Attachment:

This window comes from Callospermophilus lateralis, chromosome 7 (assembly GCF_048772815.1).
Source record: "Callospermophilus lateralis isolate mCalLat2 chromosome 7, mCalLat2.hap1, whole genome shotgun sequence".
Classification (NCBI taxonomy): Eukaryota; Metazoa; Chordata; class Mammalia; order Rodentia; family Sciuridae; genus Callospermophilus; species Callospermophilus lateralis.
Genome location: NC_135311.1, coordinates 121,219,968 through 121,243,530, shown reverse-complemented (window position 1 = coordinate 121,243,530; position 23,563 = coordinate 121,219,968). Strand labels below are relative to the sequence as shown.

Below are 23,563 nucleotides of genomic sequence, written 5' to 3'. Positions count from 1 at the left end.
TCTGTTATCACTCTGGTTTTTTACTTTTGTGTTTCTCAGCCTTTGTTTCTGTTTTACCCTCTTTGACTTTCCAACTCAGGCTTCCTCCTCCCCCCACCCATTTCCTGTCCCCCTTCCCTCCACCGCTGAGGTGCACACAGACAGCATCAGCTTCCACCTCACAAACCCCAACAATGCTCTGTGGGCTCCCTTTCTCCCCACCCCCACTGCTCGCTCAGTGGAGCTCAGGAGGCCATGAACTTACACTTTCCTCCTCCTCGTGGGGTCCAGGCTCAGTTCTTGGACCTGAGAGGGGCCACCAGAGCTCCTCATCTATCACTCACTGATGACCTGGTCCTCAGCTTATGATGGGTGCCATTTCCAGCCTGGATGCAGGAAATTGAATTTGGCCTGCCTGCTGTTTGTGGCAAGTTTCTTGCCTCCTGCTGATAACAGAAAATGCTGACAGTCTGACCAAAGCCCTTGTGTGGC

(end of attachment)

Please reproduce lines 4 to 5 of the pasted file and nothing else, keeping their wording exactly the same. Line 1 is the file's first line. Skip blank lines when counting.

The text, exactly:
Genome location: NC_135311.1, coordinates 121,219,968 through 121,243,530, shown reverse-complemented (window position 1 = coordinate 121,243,530; position 23,563 = coordinate 121,219,968). Strand labels below are relative to the sequence as shown.

Below are 23,563 nucleotides of genomic sequence, written 5' to 3'. Positions count from 1 at the left end.